In a world grappling with rapid urbanization and its environmental consequences, the Seoul Architecture and Urbanism Biennale has emerged as a beacon of hope, inspiring architects and urban planners to envision a future where cities are green, sustainable, and in harmony with nature. This year, the fourth edition of the biennale takes center stage in South Korea, and at the heart of it lies an exhibition that pushes the boundaries of architectural imagination. Italian studio Migliore+Servetto, led by Ico Migliore, a professor at the Politecnico di Milano, has brought together a group of talented students to present their visionary projects in an exhibition titled “FUTURABILITY: Timeless Utopias for Seoul.”
Since its inception in 2017, the Seoul Architecture and Urbanism Biennale has been a platform for addressing the urban and architectural challenges stemming from the staggering growth of South Korea’s capital. The city’s rapid urbanization, while a testament to its dynamism, has also posed considerable challenges. The Biennale has consistently championed the cause of making Seoul a human-centered and eco-friendly city.
The Biennale is structured around five key sections: a Thematic Exhibition, a Cities Exhibition, On-site Projects, Global Studios, and educational programs. These sections provide a comprehensive framework for engaging experts, institutions, and citizens in shaping Seoul’s future. In its fourth edition, the biennale builds upon previous themes such as “Imminent Commons,” “Collective City,” and “Resilient City” by focusing on “Land Urbanism and Seoul.”
FUTURABILITY: Timeless Utopias for Seoul – A Glimpse into the Future
From September 1 to October 29, 2023, the exhibition “FUTURABILITY: Timeless Utopias for Seoul” showcases the results of the New Interiors 2 Laboratory Course, guided by Ico Migliore at Politecnico di Milano. This master’s degree course encouraged students to contemplate Seoul’s future, imagining the city as a green and sustainable utopia that reintegrates its urban fabric with nature.
The exhibition unveils ten futuristic design scenarios for “inhabited bridges” spanning Seoul’s iconic Han River. These projects were chosen from an international pool of 40 submissions, including entries from esteemed institutions like the Architectural Association School of Architecture in London, Pratt Institute in New York, Academy of Art University in San Francisco, and Aalto University in Helsinki. Out of these, two groundbreaking proposals have been selected for a detailed presentation, complete with drawings, renders, sketches, videos, and a 3D-printed model.
BACK TO NATURE – A Bridge to a Sustainable Future
The first winning proposal, aptly named “BACK TO NATURE,” is a collaborative effort by students Ala Zhyvulka, Alice Bazzucco, Giuseppe Addati, and Lorenzo Sardella. Their vision of the Han River bridge is a skeletal marvel, consisting of 13 dodecahedron-shaped modules joined using magnetic fields, allowing the bridge to float gracefully on the river’s surface. These modules serve as the stages of food production: Growing, Distribution and Consumption, and Upcycling.
What sets this proposal apart is its commitment to sustainability. The bridge not only provides a platform for food cultivation but also ensures that no resources go to waste. Any uneaten or discarded food is collected and recycled in a transparent sphere, promoting a circular economy.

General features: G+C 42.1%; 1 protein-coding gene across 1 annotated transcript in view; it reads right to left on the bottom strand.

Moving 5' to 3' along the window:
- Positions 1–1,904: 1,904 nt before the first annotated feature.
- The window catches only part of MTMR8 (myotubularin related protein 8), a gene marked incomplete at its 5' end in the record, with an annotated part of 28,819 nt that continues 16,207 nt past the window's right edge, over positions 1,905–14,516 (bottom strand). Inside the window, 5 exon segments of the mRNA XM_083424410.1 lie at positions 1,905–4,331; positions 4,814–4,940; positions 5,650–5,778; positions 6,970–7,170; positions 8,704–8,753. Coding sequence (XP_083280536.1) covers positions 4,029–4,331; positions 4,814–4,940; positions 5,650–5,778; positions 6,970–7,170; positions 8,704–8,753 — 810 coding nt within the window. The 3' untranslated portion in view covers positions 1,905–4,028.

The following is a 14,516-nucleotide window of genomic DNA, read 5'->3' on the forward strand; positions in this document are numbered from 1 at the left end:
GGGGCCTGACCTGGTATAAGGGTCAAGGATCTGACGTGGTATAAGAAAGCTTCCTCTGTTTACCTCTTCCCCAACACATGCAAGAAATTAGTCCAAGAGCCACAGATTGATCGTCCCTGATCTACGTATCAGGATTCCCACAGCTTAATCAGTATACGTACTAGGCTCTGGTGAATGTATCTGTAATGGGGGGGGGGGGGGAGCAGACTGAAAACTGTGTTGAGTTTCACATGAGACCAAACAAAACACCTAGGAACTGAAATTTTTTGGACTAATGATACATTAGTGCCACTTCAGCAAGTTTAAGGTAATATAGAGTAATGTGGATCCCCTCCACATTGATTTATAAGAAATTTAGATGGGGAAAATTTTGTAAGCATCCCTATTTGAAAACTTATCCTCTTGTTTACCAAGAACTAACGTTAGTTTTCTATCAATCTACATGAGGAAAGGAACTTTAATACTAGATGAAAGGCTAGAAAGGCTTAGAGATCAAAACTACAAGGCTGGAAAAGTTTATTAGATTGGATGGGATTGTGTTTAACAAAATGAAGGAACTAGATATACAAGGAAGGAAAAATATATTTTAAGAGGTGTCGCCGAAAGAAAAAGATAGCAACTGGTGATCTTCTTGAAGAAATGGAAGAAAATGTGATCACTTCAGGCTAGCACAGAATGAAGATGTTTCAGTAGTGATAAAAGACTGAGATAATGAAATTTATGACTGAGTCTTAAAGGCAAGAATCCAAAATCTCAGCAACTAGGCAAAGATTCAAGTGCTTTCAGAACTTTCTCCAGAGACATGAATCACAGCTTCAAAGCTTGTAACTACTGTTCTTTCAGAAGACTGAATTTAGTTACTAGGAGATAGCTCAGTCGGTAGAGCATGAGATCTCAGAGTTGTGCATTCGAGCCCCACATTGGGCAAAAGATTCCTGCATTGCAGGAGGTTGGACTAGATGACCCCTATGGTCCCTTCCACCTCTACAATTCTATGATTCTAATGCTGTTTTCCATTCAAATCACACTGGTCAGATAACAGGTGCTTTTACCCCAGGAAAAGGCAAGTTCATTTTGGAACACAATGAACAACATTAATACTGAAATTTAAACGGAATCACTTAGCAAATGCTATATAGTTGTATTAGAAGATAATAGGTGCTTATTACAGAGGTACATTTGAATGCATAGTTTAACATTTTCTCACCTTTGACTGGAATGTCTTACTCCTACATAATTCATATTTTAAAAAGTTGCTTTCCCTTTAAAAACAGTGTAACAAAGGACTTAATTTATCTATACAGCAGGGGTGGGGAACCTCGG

The central core of the bridge is made from bio-based materials sourced from recycled food, providing a sustainable and porous foundation for the growth of nature. This unique blend of architecture and ecology is a testament to the harmony that can be achieved between humans, artificial intelligence, and the natural world.
THE BREATHING BRIDGE – A Living Organism
The second winning proposal, “THE BREATHING BRIDGE,” is the brainchild of students Wanqing Yue, Veronica Piunti, Wen Wen Liu, and Yue Zhao. This modular structure reimagines the bridge as a living being that not only connects people but also absorbs and transforms the energy of the city and its inhabitants.
Inspired by the natural breathing process, the bridge adapts to its environment over time. Its design mimics the contours of South Korea’s landscape, encouraging free body movement, recreational activities, and communal gatherings. Inside, galleries provide a serene space for relaxation and interaction, while the membrane covering the modules filters pollutants and harnesses solar energy, ensuring sustainability and environmental harmony.
Migliore+Servetto – Cultivating Cultural Seeds in Seoul
Beyond their involvement in the Seoul Biennale, Migliore+Servetto continues to make a significant impact on the South Korean architectural landscape. They have been invited to participate in the KIA Convention & Exhibition 2023, focusing on the evolution of urban architecture. Here, they explore the concept of “Cultural Seeds,” a concept they have been refining for years. Cultural Seeds represent cultural spaces within cities that activate urban fabric and promote long-term evolution.
Finally, Migliore+Servetto will take center stage at High Street Italy, a multifunctional space in South Korea promoting “Made in Italy” design. Their installation and remarkable performance, accompanied by participation in an international conference, underscore their commitment to fostering Italian-Korean synergies.
In a world where the future of our cities is increasingly uncertain, the Seoul Biennale 2023 and Migliore+Servetto’s visionary contributions remind us that the power of design and innovation can shape a more sustainable, harmonious, and beautiful urban future. As Seoul continues its journey towards becoming a green and sustainable utopia, these timeless utopias showcased at the biennale may become a reality, inspiring cities worldwide to follow suit.